In defending itself against the claim under the ADA, ABC should focus on two particular areas. It is clear that John Doe is a qualified individual under the requirements of the act, so to focus on that area would not be fruitful. The first area that the company should focus on would be the requirement that the company make a reasonable effort to accommodation for the disabled individual. Reasonable accommodation is defined as, any modification or adjustment to a job or the work environment that will enable a qualified applicant or employee with a disability to participate in the application process or to perform essential job functions. Reasonable accommodation also includes adjustments to assure that a qualified individual with a disability has rights and privileges in employment equal to those of employees without disabilities.

However, the employer is not required to make any modification that would, "impose an undue hardship on the operation of the employer's business. Undue hardship is defined as an action requiring significant difficulty or expense." Possible defenses in this are might be that allowing the disabled employee to work out of his or her home work not be a reasonable accommodation due to the security issues.

A second area on which a company should focus would be the lack of any requirement that the company adjust the standards for the particular job to accommodate a disabled individual. "An employer can hold employees with disabilities to the same standards of production/performance as other similarly situated employees without disabilities for performing essential job functions, with or without reasonable accommodation." In the case of Mr. Doe, ten years has elapsed since he was employed as a Software Engineer, and there is a reasonable expectation that his skills may have deteriorated in regard to those particular skill sets required by the job.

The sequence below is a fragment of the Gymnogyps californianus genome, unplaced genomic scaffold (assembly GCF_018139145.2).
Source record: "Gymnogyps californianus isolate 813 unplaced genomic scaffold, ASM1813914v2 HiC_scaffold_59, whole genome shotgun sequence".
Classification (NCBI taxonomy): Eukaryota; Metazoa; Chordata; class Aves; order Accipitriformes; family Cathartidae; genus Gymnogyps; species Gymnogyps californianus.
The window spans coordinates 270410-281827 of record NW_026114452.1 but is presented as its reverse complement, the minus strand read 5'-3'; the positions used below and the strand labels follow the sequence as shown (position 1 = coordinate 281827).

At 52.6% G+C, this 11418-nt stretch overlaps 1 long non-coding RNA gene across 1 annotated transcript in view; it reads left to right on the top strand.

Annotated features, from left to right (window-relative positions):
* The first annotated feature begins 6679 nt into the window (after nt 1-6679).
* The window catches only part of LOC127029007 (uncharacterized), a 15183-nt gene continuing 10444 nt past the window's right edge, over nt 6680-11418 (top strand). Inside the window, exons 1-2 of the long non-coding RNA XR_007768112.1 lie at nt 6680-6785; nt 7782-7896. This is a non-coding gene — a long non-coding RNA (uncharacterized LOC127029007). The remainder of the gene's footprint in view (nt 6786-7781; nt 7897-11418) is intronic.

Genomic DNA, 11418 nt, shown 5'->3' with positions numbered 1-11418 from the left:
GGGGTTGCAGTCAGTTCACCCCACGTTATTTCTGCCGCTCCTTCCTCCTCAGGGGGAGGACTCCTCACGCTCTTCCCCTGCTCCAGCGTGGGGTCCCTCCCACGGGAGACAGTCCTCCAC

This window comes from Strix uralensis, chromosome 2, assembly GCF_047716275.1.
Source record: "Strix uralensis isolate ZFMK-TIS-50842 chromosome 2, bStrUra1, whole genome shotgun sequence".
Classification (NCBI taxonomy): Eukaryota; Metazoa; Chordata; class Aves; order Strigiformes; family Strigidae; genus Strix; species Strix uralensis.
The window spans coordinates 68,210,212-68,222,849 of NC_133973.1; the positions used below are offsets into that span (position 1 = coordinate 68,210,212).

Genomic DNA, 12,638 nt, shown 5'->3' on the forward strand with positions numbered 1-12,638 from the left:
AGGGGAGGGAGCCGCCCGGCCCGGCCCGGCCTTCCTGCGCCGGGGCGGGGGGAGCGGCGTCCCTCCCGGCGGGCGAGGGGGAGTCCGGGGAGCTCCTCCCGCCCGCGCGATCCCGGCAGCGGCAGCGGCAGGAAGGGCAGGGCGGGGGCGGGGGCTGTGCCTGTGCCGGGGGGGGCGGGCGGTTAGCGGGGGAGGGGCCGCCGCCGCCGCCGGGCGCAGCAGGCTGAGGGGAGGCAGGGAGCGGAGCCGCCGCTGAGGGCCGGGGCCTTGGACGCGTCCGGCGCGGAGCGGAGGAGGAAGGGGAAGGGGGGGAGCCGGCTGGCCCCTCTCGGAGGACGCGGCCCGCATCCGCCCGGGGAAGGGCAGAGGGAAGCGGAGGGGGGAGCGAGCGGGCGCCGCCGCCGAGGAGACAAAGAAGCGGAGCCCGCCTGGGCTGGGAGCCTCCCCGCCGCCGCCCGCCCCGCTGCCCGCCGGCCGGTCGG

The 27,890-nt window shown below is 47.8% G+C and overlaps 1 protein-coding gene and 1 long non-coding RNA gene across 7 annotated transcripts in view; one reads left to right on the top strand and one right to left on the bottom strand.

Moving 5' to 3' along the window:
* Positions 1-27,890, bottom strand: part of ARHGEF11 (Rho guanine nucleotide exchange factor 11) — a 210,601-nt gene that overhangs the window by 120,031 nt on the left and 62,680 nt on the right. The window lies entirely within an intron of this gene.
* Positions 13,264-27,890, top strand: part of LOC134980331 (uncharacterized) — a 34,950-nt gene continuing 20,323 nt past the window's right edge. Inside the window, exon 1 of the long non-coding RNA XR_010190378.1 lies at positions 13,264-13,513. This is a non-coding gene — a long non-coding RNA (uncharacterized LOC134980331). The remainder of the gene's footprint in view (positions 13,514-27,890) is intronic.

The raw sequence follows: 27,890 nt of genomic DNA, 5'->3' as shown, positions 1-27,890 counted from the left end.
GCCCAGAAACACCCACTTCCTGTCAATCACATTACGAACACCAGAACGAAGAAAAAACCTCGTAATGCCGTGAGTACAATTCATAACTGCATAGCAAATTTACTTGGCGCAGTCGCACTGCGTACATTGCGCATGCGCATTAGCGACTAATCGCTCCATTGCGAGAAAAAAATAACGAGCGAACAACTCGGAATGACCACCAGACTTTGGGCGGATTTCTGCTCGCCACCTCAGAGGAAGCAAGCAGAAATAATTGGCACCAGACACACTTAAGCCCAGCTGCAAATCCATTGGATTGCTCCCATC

The fourth cause of action would be under the ADEA. Actions under this statute are increasing and corporations are faced with the prospect of huge outlays to fight these claims or risk the possibility of a large damage award.

In an age discrimination case, the employee can sue for emotional distress and punitive damages. These are subjective, and are really up to the jury. Here, the jurors' emotions are the most important factor. Empathy is important to jurors. A juror who can see herself in the same position as the person suing is understandably more likely to award higher damages.

John Doe is 57 and thus meets the age limit under the statute. The President of the company is on record making comments about Mr. Doe regarding him not being up-to-date on today's more sophisticated software. These circumstances give the appearance of discrimination. A recent U.S. Supreme Court decision makes these claims easier to prove.

A major obstacle in prevailing in an age discrimination lawsuit is the question of harm. In this case, John Doe should have no problem in demonstrating harm. He was fired by the company and has no other means of support. A more fruitful area of attack for the company in defending itself would be to stress that Mr. Doe was fired because the company did not believe that he could perform the duties of a Software Engineer. The company should stress the fact that he has not been in that job position for more than ten years, and that the position requires an individual to stay current with modern sophisticated… [END OF PREVIEW] . . . READ MORE